The ordinance to amend the Banking Regulation Act, 1949, to tackle the menace of massive stressed assets in the banking system proposes more specific powers to the Reserve Bank of India, while the government intends to soon implement amendments to the Prevention of Corruption Act (PCA) to encourage bankers to take commercially bold decisions, especially on haircuts on toxic assets, without fear of subsequent prosecution. While the RBI already has adequate “general power” under Section 35 A to give any direction to banks, the amendment to the Banking Regulations Act is being done to complement changes in the regulatory system following the introduction of the Insolvency and Bankruptcy Code (IBC), 2016, an official source told FE.
So the central bank could monitor specific cases, especially the more difficult ones, even when the resolution process through the IBC is under way. Bankers could also pursue the IBC mechanism more vigorously if other mechanisms — including S4A — to deal with the non-performing assets (NPA) issue don’t succeed. IBC provides for the turnaround of the assets or, in case of liquidation, their expedient monetisation, with secured creditors third in the preference order, after cost of resolution and workers’ dues.
The sources said the ordinance is a temporary measure and the government intends to present the amendments to the Banking Regulation Act as early as the next session of Parliament for clearance. Under the IBC, if a company has defaulted on a loan payment, the creditor (both financial or operational) or the debtor himself or even an employee of the enterprise can trigger the insolvency process. They have to approach the National Company Law Tribunal (NCLT) seeking an order to this effect, following which the corporate insolvency resolution process starts.
Also, irrespective of the person who initiates the insolvency proceedings, all others concerned in an enterprise are dragged into it and the committee of creditors will be formed. The proposed amendments to the PCA are aimed at encouraging bankers to work out haircuts on stressed assets and take other tough but bona fide decisions without apprehension of being probed by investigative agencies later. However, although changes are being proposed to deal with the NPA issues more effectively, the central bank may not allow let-up on provisioning by banks.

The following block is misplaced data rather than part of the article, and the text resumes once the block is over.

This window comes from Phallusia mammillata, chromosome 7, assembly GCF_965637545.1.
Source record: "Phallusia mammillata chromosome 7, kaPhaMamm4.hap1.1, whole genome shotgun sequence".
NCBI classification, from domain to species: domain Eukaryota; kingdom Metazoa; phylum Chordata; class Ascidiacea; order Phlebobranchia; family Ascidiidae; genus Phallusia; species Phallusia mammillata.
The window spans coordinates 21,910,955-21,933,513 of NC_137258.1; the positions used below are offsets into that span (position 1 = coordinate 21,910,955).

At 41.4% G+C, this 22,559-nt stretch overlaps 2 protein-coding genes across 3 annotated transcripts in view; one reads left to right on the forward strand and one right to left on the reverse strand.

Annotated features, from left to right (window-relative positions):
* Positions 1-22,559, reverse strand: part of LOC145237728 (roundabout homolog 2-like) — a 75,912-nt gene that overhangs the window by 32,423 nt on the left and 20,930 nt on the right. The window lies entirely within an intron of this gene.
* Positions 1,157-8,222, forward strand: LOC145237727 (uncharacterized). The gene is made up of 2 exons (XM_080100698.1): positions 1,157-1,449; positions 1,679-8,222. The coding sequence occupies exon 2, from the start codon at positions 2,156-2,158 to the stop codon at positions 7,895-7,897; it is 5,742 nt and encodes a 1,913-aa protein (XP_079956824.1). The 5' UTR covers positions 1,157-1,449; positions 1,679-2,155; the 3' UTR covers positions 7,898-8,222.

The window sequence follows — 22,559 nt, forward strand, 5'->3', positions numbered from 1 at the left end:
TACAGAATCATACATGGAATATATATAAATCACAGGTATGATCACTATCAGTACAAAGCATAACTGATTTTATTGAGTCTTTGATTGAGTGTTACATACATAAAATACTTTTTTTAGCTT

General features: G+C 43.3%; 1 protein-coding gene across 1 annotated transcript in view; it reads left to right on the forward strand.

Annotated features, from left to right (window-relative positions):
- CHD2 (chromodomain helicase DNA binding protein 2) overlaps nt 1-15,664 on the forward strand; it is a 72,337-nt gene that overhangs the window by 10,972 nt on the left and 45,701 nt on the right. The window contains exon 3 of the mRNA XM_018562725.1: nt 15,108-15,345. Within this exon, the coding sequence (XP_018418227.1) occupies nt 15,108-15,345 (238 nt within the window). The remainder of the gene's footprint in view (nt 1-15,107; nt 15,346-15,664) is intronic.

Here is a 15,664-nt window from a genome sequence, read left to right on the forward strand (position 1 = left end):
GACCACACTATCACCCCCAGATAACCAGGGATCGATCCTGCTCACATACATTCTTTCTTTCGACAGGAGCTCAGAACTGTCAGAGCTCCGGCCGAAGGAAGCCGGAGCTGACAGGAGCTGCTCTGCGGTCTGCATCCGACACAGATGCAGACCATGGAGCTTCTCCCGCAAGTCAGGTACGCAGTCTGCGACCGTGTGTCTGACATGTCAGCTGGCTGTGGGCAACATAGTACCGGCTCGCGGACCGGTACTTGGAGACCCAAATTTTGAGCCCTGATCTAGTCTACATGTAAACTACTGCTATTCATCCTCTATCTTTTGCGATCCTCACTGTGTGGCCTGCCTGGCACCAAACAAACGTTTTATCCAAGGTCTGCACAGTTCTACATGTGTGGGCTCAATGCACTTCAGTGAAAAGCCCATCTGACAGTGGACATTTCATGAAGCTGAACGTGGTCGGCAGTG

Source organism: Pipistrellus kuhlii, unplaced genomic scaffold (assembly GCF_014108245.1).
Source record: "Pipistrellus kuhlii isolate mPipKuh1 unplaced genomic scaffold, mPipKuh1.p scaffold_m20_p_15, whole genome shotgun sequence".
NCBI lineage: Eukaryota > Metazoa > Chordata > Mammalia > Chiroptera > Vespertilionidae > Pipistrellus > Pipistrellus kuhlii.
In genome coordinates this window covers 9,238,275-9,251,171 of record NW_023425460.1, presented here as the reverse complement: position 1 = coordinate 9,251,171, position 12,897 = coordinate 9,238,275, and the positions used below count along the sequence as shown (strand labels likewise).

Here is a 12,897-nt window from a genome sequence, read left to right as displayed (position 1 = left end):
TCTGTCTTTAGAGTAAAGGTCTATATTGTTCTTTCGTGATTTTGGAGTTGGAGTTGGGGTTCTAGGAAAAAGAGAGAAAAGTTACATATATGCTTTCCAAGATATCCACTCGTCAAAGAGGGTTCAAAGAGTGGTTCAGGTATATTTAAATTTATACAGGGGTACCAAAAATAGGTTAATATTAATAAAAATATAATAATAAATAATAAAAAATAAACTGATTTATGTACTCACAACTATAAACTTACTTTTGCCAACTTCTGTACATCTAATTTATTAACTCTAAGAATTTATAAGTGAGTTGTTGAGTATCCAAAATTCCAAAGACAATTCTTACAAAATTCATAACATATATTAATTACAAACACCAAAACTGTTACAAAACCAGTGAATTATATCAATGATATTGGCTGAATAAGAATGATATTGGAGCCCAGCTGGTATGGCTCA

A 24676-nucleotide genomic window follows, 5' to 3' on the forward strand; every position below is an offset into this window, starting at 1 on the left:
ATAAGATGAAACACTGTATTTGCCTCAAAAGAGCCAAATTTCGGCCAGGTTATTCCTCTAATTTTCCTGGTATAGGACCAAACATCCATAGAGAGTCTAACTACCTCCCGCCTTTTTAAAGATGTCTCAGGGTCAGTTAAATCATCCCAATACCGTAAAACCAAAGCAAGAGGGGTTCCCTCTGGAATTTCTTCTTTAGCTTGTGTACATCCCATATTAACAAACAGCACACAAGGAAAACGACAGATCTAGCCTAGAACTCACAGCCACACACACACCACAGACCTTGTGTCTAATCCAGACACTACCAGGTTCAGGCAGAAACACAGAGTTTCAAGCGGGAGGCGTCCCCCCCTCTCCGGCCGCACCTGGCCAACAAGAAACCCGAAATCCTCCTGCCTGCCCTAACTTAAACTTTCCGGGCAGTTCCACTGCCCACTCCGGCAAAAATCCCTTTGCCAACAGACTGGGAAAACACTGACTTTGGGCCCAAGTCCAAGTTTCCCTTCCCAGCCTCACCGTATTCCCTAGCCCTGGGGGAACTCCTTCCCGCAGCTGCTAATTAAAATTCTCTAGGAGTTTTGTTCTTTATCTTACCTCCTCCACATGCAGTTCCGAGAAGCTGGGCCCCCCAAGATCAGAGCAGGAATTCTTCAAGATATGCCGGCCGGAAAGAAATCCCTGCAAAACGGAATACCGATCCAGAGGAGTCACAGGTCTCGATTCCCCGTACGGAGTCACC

Also, the government intends to strengthen oversight committees (OCs) under the aegis of the RBI to monitor progress of NPAs, that too on a case-by-case basis. The OCs are expected to help banks with decision-making.
Finance minister Arun Jaitley had earlier said that 30-40 companies accounted for a major chunk of total NPAs with banks. As of December, 2016, commercial banks had stressed assets (gross NPAs and restructured standard advances) worth Rs 9.64 lakh crore, with most in public-sector banks. The massive bad debts have led to a twin balance sheet problem — overleveraged companies and bad-loan-encumbered banks — severely denting investments in the economy.
You might also want to see this:
Section 35 A of the Banking Regulations Act deals with the power of the RBI to give directions to banks. The section also makes it clear that the RBI may, on representation made to it or on its own motion, modify or cancel any direction to banks and may impose such conditions on them as it thinks fit. NPAs reached 9% of total advances by September 2016, double their level a year earlier. Importantly, more than four-fifths of the NPAs were in the public sector banks, where the NPA ratio had touched almost 12%. A sample of 39 top banks showed NPAs accounted for Rs 6,97,409 crore — or 9.3% of their advances — as of December 2016.
Earlier in the day, finance secretary Ashok Lavasa said the amendments to the Banking Regulation Act would help in effectively resolving the bad loans problem. “It is not possible for me to put down a number on how this (NPAs) will go down but certainly we feel that these changes will make the system more effective in handling the bad loans,” he said.